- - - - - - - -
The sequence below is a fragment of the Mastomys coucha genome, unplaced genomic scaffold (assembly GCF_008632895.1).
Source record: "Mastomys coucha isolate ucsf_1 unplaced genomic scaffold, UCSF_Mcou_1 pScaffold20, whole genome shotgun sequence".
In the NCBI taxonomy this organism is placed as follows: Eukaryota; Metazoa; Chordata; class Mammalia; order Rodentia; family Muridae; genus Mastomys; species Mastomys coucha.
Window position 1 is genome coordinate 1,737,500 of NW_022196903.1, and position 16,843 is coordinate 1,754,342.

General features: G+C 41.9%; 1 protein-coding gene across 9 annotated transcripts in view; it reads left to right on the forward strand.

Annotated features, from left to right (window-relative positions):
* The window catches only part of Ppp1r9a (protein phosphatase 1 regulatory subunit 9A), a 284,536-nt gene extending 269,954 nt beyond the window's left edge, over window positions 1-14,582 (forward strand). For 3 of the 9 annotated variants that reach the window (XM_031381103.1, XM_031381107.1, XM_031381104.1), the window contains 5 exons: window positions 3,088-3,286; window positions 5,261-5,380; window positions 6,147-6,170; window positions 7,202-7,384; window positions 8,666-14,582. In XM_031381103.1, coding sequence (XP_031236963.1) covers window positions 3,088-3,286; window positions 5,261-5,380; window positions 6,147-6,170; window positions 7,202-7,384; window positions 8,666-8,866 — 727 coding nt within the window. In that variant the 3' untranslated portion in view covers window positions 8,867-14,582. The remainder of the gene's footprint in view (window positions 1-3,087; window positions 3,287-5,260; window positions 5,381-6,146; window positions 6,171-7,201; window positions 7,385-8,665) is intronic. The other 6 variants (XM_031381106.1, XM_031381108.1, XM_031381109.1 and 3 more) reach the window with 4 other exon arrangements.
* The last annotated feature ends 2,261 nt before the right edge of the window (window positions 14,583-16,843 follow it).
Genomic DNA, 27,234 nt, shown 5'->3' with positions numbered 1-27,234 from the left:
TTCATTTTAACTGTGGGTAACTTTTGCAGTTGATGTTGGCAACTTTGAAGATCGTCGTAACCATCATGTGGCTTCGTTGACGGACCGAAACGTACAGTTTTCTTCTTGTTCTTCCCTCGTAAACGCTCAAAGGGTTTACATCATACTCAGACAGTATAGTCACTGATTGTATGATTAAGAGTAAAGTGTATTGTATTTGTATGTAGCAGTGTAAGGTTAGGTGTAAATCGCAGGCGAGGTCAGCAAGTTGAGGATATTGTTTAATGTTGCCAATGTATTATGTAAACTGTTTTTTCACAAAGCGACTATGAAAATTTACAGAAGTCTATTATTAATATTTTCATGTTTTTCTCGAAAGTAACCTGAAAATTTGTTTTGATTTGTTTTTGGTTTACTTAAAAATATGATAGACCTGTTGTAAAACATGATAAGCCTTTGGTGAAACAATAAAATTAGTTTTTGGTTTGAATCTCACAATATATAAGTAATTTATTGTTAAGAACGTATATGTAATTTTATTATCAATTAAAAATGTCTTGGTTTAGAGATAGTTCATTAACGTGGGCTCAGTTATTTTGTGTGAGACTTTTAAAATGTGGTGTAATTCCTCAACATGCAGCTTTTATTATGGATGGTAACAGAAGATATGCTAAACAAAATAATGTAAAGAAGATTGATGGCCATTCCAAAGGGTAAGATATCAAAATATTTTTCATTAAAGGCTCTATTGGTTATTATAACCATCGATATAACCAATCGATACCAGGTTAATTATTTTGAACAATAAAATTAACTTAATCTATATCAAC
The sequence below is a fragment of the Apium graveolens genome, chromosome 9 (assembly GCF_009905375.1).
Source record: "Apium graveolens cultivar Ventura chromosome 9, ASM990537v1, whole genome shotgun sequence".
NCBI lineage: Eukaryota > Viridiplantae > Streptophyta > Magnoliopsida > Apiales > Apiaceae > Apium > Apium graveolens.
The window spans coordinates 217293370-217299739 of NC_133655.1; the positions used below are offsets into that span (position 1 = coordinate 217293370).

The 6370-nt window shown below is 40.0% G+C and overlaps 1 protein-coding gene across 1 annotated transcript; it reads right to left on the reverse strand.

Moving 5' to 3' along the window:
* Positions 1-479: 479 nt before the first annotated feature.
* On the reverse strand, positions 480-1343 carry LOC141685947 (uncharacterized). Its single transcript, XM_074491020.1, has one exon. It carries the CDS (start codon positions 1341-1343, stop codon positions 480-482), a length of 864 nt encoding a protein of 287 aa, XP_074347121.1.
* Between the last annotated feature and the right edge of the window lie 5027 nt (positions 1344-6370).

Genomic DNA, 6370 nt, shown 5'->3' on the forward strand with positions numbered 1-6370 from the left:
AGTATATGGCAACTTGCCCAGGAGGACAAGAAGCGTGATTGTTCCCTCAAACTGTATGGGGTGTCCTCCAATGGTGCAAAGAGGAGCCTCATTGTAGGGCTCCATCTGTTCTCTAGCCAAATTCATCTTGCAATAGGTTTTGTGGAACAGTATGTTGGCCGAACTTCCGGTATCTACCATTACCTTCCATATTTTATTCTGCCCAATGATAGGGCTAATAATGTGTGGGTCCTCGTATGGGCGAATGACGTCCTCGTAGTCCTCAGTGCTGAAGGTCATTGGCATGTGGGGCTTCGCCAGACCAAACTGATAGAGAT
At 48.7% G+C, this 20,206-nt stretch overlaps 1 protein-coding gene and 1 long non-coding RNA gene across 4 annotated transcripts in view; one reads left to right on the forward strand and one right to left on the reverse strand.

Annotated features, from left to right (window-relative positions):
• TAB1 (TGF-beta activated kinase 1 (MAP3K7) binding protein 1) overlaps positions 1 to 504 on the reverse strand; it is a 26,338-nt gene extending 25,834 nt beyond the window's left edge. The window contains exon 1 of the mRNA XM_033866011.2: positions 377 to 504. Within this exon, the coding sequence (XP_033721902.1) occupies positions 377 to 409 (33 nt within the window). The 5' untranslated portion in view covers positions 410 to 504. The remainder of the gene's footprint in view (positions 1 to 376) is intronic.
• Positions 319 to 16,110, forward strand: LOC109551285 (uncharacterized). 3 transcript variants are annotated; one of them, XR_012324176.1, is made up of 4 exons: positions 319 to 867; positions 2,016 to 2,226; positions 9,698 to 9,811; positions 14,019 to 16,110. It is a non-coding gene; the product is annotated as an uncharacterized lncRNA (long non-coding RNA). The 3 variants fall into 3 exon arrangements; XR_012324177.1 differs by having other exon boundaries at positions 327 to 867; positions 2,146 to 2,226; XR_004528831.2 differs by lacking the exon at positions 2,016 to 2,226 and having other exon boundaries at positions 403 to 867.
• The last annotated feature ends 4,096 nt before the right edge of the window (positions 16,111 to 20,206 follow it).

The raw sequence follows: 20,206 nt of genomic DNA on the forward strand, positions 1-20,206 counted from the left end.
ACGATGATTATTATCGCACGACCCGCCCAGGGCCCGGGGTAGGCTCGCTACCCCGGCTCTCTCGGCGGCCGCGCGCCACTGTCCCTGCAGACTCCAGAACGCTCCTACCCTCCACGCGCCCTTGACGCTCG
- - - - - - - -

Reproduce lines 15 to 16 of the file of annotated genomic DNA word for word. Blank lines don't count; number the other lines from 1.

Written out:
The 6370-nt window shown below is 40.0% G+C and overlaps 1 protein-coding gene across 1 annotated transcript; it reads right to left on the reverse strand.

Moving 5' to 3' along the window: